UNILEVER COMPANY report
The company is listed both in the Netherlands and in the United Kingdom but surprisingly, it operates as a single entity with one senior team and one board. The structure offer flexibility as well as adaptability all over the world. It also ensures that the production is maintained at a high level (Dale, 1975). The company chose this structure following the proposals of scholars such as Taylor who brought about the theories which can be used to increase company efficiency as well as workforce efficiency by using certain management structures. In this report, the challenges faced by the Unilever Company are highlighted and discussed, as well as bring about the solutions that are viable in the solution of this problems. The diversification helps this company to survive, in all markets.
Social Factors. Unilever has constantly fight to maintain its reputation. It produces many products on personal care. This has made it to demonstrate a will to help people to look as well as feel good. Bargaining power of customers (strong force) The following factors leading to bargaining power of Unilever customers has to be addressed: Switching costs being low (strong force) Information of high quality being in existence (strong force) Individual buyers being of small size (weak force) 3. Bargaining power of suppliers (moderate force) The moderate force in the bargaining power of suppliers at Unilever are as follows: Individual suppliers’ moderate size (moderate force) Suppliers’ moderate population (moderate force) Overall supply being moderate (moderate force) (Orlovic, 2003). Threat of substitutes The following are external factors which causes the threat of substitution’s force to be weak at Unilever: 3 Switching costs being low (strong force) Availability of substitutes being low (weak force) Ratio of performance to that of price being low (weak force) 5.
Threat of new entrants The factors mentioned below act as new entrants’ threat against Unilever Company: Switching costs being low (strong force) Brand development costs being high (weak force) Economies of scale being high (weak force) SWOT analysis of Unilever Unilever strengths 1. Top brand- It has been able to fix the brand to be on top of its customers’ minds. This makes it loose market due to wooing of unsuspecting customers. Narrow diversification space 3. Retailers being of high dependence too Unilever. Retailers are affect the behavior of buyers directly. There is large and wide variety of substitute products that make Unilever products replaceable. Imitation of products is becoming rampant. Some are hard to totally control, thus leading to ‘snatched’ profits (Creative Educational Video, Inc, & Insight Media Firm, 2009).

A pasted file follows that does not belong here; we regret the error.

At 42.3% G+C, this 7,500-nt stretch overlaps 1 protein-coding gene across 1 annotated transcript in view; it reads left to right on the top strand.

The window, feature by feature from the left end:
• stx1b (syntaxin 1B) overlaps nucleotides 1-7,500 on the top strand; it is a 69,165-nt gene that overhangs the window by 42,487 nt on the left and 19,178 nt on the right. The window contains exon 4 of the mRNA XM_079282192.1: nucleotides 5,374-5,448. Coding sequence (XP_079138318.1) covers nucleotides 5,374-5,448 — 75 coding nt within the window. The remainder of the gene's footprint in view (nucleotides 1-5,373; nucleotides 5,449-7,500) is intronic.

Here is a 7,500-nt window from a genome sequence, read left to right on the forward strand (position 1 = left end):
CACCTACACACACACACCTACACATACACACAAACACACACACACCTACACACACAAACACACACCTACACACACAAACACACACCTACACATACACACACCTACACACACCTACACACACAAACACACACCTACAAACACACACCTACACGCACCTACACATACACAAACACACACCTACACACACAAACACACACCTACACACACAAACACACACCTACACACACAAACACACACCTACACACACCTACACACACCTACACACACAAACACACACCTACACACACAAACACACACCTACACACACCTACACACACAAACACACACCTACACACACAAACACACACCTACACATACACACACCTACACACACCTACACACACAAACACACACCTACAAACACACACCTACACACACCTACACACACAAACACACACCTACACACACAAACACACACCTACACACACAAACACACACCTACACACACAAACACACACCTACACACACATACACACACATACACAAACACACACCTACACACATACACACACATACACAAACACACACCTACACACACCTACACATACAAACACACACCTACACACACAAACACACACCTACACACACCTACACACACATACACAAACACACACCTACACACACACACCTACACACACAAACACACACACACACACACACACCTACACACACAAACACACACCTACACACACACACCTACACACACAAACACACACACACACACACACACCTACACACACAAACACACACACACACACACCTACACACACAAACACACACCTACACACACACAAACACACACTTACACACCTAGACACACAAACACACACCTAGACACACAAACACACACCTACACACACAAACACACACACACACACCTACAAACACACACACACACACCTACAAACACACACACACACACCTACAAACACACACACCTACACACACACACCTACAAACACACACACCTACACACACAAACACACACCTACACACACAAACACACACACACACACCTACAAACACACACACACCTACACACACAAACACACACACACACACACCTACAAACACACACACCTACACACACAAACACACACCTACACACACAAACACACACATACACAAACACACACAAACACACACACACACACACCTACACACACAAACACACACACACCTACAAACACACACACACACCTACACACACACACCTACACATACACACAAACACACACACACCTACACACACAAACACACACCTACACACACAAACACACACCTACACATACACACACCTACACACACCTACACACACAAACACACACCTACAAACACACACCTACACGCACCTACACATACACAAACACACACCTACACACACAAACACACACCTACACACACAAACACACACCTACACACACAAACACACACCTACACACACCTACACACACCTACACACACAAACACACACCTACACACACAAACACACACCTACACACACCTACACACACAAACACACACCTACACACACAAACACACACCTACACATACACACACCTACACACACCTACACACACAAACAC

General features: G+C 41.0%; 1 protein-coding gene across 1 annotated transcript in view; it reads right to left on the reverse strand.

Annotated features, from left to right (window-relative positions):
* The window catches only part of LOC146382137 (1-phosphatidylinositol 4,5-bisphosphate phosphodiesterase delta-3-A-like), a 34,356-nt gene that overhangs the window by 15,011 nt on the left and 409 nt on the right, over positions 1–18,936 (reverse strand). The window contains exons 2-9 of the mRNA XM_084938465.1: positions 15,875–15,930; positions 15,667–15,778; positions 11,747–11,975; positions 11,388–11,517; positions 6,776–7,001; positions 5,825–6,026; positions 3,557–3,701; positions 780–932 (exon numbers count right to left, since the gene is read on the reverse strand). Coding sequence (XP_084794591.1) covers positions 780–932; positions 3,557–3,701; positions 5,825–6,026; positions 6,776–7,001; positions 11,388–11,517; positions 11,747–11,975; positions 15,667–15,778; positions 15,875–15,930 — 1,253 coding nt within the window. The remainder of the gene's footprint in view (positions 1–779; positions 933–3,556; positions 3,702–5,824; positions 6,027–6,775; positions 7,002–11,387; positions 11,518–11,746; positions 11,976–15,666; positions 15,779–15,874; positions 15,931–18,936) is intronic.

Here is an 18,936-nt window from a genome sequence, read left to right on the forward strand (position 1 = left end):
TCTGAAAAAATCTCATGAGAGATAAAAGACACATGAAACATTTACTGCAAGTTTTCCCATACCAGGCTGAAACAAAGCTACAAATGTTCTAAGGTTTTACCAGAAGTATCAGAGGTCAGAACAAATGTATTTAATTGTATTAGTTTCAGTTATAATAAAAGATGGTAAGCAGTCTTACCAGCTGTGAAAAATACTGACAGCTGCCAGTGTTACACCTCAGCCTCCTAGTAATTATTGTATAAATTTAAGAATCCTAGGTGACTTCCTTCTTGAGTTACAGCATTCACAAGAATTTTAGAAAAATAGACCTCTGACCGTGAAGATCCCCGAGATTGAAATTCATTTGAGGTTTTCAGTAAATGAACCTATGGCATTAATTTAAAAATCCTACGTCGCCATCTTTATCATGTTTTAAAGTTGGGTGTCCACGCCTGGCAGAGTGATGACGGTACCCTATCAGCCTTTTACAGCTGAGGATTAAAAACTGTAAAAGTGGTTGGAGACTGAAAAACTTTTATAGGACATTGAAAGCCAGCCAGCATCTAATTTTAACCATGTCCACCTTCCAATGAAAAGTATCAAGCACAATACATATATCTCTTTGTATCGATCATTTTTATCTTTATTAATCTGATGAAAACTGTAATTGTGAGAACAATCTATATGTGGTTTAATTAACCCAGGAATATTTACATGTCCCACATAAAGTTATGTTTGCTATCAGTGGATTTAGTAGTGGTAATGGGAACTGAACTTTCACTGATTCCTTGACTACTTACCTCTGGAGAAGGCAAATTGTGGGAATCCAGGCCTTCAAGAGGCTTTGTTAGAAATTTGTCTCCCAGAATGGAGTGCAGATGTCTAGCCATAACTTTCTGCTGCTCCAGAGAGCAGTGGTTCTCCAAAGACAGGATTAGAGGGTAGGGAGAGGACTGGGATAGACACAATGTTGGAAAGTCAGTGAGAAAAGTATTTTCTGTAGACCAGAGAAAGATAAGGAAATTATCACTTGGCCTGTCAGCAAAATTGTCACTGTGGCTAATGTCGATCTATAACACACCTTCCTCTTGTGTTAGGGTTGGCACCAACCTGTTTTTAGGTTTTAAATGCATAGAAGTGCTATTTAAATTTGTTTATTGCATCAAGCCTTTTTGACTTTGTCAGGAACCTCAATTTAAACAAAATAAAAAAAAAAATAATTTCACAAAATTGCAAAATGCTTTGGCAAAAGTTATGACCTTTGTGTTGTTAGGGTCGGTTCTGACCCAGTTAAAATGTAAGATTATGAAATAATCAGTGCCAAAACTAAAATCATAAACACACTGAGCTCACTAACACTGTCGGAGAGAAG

There has been a recent growth in the use of Ayurveda products. Label brands which are private are rising in popularity. Challenges of Unilever Company Structure The Unilever has had a lot of strategic acquisitions and mergers, which not all were friendly. Less control: The divisional structures bring about less control of all the Unilever by their top most management team. This leads to just putting trust in other individuals, that they will deliver after all. In the end, some country executives have sometimes failed the topmost management team. Poor communication: Since the organization structure of Unilever is large, communication is a complex matter that has sometimes seen unrealized conduct as far as instructions given from the top downwards are concerned.
The message also a times reaches the destination having been distorted. Instead of focusing on divisions, Unilever could opt to change into a subsidiary which is free standing. Unilever needs to raise geographical divisions’ focus so that it gives strength to regional management staff. Consumer goods markets will improve due to improvement of strategic effectiveness. Frequent meeting between topmost management and the Unilever country top managers to align thoughts and allow keeping of a single mission. The meetings will be meant to measure oneness of views and detect any ideas that could depict an initial flaw. References Arbib, M. A. , Érdi, P. , & Szentágothai, J. Neural organization: Structure, function, and dynamics. A. , & Kelly, P. Management theory and practice. Creative Educational Video, Inc, & Insight Media (Firm).
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